Your business intents can drive the placement of virtual machines.
Business intent is based on constrains such as license optimization or tier separation trough a tag-based placement. To define the business intent, you can configure vRealize Operations to use tags
You can enable Business Intent with Tags by the following procedure:
- Create vShere tag categories and tags from vCenter Server
- Apply tags to workload (virtual machines)
- Adjust the requirements in the Business Intent wizard
- Select cluster or host based business intent
- Apply the created tags
Workload Movement Considerations:
Remember that running a workload on VMware vSphere requires your cluster to be set up to support vMotion and Storage vMotion, meaning that shared storage is necessary and clusters must consist of the same CPU vendor and so on.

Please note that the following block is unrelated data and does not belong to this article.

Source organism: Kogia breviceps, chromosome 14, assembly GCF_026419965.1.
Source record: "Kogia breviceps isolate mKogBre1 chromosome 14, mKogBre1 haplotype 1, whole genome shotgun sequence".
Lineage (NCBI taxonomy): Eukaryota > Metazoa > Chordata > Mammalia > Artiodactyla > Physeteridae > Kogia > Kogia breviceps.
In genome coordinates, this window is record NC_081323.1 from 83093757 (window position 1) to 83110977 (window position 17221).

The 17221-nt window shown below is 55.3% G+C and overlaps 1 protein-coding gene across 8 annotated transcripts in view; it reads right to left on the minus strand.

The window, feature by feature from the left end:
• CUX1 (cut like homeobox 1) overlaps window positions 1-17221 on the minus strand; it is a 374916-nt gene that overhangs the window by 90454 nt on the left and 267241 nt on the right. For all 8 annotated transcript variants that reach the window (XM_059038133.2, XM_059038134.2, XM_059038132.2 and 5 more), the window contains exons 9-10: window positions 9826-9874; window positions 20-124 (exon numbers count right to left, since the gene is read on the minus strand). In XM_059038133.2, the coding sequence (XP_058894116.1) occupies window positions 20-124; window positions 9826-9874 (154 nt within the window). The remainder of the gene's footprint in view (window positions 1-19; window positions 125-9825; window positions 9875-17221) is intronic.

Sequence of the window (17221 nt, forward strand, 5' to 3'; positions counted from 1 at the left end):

User Access Control
vRealize Operations authentication module relies on an identity source to authenticate users, establish their user identities, and establish there user group membership.
The following identity sources are supported:
LDAP, vCenter Server, Local User, SSO and VMware Identity Manager.
When you log in as a local user into vRealize Operation, the authentication is performed by vRealize Operation , if you log in bij any other source the authentication module will not look up the user in the database but delegates to the source (LDAP, vCenter, ect).